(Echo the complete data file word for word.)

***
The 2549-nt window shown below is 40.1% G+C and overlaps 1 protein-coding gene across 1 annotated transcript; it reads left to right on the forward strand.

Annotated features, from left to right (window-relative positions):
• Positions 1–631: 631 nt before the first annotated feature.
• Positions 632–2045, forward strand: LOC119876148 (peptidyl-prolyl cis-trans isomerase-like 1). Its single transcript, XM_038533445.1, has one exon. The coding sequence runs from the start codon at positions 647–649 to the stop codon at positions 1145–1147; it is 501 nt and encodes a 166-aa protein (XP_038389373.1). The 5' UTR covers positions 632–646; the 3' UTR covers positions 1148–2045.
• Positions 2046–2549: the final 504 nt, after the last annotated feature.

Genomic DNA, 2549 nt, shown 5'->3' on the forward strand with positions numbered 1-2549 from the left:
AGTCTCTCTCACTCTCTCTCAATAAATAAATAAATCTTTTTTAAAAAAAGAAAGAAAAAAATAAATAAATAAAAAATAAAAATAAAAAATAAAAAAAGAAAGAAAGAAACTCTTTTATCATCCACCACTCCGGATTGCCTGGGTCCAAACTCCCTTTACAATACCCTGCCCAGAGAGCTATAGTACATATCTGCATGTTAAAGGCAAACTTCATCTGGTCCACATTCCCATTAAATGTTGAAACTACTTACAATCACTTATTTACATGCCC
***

The 2549-nt window shown below is 40.1% G+C and overlaps 1 protein-coding gene across 1 annotated transcript; it reads left to right on the forward strand.

Annotated features, from left to right (window-relative positions):
• Positions 1–631: 631 nt before the first annotated feature.
• Positions 632–2045, forward strand: LOC119876148 (peptidyl-prolyl cis-trans isomerase-like 1). Its single transcript, XM_038533445.1, has one exon. The coding sequence runs from the start codon at positions 647–649 to the stop codon at positions 1145–1147; it is 501 nt and encodes a 166-aa protein (XP_038389373.1). The 5' UTR covers positions 632–646; the 3' UTR covers positions 1148–2045.
• Positions 2046–2549: the final 504 nt, after the last annotated feature.

Genomic DNA, 2549 nt, shown 5'->3' on the forward strand with positions numbered 1-2549 from the left:
AGTCTCTCTCACTCTCTCTCAATAAATAAATAAATCTTTTTTAAAAAAAGAAAGAAAAAAATAAATAAATAAAAAATAAAAATAAAAAATAAAAAAAGAAAGAAAGAAACTCTTTTATCATCCACCACTCCGGATTGCCTGGGTCCAAACTCCCTTTACAATACCCTGCCCAGAGAGCTATAGTACATATCTGCATGTTAAAGGCAAACTTCATCTGGTCCACATTCCCATTAAATGTTGAAACTACTTACAATCACTTATTTACATGCCC